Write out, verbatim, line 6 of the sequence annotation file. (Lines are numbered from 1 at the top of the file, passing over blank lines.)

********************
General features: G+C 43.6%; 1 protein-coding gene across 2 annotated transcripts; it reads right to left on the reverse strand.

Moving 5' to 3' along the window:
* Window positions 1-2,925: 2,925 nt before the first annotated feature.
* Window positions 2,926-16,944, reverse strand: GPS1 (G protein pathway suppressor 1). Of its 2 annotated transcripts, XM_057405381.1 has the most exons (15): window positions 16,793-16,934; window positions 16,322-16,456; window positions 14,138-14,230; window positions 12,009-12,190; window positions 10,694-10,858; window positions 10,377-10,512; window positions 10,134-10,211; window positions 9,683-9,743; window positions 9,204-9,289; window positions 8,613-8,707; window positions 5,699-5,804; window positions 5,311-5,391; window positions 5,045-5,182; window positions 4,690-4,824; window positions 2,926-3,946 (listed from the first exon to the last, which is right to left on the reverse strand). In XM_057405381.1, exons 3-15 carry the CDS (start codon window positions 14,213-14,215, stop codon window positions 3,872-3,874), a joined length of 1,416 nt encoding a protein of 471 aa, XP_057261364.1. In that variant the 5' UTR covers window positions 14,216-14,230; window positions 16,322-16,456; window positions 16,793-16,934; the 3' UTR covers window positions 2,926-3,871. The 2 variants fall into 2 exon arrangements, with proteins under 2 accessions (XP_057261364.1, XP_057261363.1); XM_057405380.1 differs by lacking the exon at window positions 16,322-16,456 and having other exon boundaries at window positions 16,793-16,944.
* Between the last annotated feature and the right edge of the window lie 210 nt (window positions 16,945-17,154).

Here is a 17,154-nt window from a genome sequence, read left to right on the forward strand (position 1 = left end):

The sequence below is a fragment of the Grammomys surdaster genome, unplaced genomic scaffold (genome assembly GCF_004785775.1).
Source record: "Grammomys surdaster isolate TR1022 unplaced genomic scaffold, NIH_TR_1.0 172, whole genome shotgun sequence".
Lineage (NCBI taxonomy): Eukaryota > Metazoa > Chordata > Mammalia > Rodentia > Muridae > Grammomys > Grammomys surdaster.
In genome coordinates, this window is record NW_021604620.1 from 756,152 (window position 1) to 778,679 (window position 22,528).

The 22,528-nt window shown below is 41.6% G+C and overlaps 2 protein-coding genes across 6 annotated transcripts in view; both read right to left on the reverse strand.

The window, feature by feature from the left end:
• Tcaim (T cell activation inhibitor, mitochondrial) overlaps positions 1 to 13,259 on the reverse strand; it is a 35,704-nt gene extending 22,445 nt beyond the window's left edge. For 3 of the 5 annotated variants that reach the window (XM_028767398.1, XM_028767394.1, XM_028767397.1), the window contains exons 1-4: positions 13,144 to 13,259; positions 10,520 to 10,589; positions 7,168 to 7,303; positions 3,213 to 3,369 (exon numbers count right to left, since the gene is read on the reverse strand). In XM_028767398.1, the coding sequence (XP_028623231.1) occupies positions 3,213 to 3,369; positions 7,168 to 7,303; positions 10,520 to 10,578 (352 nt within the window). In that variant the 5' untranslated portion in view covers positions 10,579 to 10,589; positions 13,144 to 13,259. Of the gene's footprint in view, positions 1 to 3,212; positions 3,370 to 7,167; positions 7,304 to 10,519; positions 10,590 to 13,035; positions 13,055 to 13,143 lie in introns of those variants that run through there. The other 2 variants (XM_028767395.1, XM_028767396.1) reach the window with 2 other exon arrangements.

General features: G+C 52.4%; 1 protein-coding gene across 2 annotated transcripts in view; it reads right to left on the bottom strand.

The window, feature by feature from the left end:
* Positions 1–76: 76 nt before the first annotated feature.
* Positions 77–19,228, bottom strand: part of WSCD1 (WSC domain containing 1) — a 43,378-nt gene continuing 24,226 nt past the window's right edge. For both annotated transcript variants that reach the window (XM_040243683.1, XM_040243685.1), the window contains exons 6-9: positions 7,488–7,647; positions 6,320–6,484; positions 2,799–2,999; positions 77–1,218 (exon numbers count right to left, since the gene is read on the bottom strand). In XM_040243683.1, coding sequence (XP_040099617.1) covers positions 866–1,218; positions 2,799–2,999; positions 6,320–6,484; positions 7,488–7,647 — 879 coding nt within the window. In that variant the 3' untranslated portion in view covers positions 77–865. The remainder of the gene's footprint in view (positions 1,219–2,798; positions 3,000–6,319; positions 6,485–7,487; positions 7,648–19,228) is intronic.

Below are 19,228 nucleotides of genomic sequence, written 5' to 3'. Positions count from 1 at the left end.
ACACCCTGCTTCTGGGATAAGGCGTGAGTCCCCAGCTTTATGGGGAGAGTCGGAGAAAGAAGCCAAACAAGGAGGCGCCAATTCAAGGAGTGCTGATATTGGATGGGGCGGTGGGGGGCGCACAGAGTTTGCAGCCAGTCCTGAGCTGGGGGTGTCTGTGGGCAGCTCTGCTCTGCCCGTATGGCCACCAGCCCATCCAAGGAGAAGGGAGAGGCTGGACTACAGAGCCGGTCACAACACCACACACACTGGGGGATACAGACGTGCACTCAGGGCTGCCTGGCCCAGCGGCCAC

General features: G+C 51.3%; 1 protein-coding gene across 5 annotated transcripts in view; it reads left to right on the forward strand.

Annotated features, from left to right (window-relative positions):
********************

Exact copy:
Here is a 17,154-nt window from a genome sequence, read left to right on the forward strand (position 1 = left end):